Consumers want their favorite brands to align with their strongest values.
However, there is a risk for marketers looking to align their organizations with controversial cultural movements—and for some brand managers, the risk warrants careful calculation.
A new study from WP Engine looks specifically at Generation Z consumers and how brands can reach them with cause marketing. The results show conclusively that the tactic can have a major upside, with 69 percent of Gen Z indicating they would be more likely to buy from a company that contributes to social causes.
However, giving to the wrong cause can put a big hurt on your bottom line. Thirty percent of every generation indicate they would stop buying from an organization that endorsed or donated to a cause they opposed. For Baby Boomers, the number climbs even higher.
For companies that want to build a relationship with Generation Z, or take a stand on social issues, the report suggests online marketing is essential.
As more consumers turn to the internet for solutions, brand managers will have to develop their approach to capturing their audience online. It is estimated that most people will spend an average of five years and four months of their life on social media. Savvy marketers should target that online presence.
Generation Z is using the internet in a different way from that of previous generations, according to the WP Engine report.
Baby Boomers, for example, rely on the Internet for task-based activities such as gathering information or communicating rather than experiencing the Internet as an ongoing, cohesive part of their lives. When they’re online, they’re online for a reason, it’s functional. Once that reason has been satisfied, they’re perfectly happy to go offline again. They have a highly transactional relationship with the technology. It’s why, when asked what they associate the Internet with, Boomers overwhelmingly say email (91%) and search/informational tools (76%).
However, Generation Z uses the internet for entertainment and associates the internet with social media (85 percent) and entertainment and content websites (81 percent). That means brand managers should consider making online content entertaining as well as informative.
Most Americans still want branded content online to be informative first, but the study suggests Generation Z might have other preferences.
Its authors write:
One resounding message from the study is that Americans continue to overwhelmingly (81%) prefer information over entertainment when interacting with a company’s online content. An equally resounding point? Gen Z is reversing that trend, and 26% now prefer to be entertained rather than informed, compared to 8% of Baby Boomers. That can mean a lot of things when it comes to deciding what type of content will resonate the most with Gen Z. Taking cues from the different content types that populate social media is one way to experiment. Another safe bet is leaning heavily on video. The study found that a vast majority of Americans believe video content will grow to dominate the Internet within the next five years. That percentage increased from 71% in 2017 to 76% in 2018. It’s exactly this trend that has driven the rise of YouTube and made it the most popular social platform among Gen Z. Brand managers should also think about how to get more creative to reach online audiences. Though younger generations are fueling rapid changes in marketing and media, all generations expect to interact differently with brands and the internet in the near future.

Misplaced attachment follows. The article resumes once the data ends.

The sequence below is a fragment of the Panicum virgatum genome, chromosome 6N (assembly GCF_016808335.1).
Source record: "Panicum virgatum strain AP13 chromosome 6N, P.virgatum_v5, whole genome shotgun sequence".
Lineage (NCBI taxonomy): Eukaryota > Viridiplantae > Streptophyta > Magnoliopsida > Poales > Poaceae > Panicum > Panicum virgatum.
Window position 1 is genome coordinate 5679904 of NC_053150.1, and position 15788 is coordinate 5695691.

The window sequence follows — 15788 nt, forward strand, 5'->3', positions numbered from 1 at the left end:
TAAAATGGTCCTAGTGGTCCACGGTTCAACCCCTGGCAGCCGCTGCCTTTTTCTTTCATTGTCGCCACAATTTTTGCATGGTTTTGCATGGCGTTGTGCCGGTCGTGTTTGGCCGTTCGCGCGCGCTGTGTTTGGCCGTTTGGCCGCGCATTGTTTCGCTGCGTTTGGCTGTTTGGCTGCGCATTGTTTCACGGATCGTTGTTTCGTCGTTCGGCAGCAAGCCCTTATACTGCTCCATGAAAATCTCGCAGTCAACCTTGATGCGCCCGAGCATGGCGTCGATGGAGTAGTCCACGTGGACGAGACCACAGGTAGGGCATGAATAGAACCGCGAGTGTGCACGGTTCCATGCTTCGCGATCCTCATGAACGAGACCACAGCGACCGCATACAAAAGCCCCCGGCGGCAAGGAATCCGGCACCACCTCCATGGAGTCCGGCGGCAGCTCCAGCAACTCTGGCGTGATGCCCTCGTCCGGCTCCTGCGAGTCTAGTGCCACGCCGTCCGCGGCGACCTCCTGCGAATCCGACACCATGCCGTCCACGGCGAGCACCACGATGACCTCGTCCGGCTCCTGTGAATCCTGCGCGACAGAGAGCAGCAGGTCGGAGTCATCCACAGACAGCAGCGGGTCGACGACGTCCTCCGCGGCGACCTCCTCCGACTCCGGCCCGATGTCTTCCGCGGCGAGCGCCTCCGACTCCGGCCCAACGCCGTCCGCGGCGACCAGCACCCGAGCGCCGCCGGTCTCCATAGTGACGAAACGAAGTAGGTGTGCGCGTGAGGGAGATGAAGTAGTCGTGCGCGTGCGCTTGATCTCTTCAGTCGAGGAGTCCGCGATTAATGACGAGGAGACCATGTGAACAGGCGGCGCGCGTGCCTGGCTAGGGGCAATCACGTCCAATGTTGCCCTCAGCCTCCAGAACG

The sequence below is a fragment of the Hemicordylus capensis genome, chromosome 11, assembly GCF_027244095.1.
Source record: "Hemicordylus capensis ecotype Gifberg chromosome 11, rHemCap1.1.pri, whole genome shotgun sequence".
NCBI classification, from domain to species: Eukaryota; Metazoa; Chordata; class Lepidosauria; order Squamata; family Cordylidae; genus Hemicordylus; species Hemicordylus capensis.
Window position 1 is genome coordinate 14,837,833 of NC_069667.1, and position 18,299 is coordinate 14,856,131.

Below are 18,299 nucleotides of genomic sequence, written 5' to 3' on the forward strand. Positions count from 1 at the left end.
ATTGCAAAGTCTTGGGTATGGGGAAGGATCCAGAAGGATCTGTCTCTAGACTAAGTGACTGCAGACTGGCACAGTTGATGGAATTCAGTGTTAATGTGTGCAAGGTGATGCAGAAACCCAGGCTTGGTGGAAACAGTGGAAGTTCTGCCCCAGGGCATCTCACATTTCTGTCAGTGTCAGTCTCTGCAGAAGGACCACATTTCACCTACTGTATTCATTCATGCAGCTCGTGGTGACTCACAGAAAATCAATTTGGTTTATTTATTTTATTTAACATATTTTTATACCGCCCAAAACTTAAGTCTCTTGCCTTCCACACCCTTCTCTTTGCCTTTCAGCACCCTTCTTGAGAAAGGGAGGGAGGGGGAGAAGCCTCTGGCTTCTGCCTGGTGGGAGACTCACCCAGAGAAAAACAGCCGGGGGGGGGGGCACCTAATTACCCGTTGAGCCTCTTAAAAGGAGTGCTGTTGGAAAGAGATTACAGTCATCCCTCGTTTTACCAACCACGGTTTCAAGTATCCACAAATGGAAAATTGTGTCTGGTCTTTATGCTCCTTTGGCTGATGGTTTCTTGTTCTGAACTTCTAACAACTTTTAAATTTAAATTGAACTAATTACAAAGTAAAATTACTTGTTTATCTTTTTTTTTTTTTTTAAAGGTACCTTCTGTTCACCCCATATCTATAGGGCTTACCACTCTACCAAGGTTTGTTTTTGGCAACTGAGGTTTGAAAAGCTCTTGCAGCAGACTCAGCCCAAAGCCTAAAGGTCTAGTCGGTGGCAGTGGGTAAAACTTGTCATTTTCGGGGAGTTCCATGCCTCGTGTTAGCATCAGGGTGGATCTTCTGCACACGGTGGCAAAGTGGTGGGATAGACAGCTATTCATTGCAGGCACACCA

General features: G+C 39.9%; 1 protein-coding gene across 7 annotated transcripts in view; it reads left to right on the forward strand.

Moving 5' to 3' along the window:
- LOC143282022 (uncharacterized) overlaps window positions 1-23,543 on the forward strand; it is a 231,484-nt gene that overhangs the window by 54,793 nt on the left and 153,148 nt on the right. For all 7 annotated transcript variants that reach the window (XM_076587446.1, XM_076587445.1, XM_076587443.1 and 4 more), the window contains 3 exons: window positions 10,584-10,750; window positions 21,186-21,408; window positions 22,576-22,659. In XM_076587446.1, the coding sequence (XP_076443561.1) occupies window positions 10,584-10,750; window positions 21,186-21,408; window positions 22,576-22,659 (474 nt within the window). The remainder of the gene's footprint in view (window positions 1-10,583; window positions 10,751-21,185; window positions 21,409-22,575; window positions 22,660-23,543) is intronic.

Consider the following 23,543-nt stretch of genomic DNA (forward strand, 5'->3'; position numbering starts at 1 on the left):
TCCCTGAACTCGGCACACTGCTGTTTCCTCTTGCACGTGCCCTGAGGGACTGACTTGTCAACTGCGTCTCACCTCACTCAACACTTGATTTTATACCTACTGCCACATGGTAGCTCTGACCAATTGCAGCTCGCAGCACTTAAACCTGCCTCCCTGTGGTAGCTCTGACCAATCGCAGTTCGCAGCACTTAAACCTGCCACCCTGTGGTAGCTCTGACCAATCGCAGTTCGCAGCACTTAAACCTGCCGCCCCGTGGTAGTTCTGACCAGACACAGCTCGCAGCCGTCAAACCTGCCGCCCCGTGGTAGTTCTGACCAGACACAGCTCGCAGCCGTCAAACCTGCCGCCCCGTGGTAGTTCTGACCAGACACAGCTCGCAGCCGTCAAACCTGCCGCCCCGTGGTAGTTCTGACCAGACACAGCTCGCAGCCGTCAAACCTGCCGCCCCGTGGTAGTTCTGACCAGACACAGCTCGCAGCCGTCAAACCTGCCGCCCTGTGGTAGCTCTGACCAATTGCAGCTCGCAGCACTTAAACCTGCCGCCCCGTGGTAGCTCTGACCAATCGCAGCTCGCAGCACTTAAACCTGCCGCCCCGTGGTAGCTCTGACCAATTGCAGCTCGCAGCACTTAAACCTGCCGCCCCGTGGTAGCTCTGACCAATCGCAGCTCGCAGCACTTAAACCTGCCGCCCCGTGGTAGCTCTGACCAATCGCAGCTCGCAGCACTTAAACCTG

The study also suggests marketers and PR pros should get creative about how they interact with online audiences. Though younger generations are fueling rapid changes in media consumption, every demographic expects to be using the internet in new ways in the near future.
The study asserts:
Just as Gen Z spends more time online than any other generation, they also continue to look for easier, more natural ways to interface with all of the devices they use. This includes accessing the Internet with their voice, using tools such as Siri or Alexa, but also with gestures, and hand and finger movements on a touchscreen. Gen Z is fueling the demand for many of these new forms of access, but they aren’t the only generation that has expectations surrounding them. Across all generations, only 14% of people are currently using their voice to access the Internet, but 30% expect to do so within the next five years. Similarly, 4% currently use gestures to access the Internet, while 19% expect to do so at some point over the next five years.
To learn more about how marketers can reach new audiences and about the risks of taking a stand on social issues, read the full report.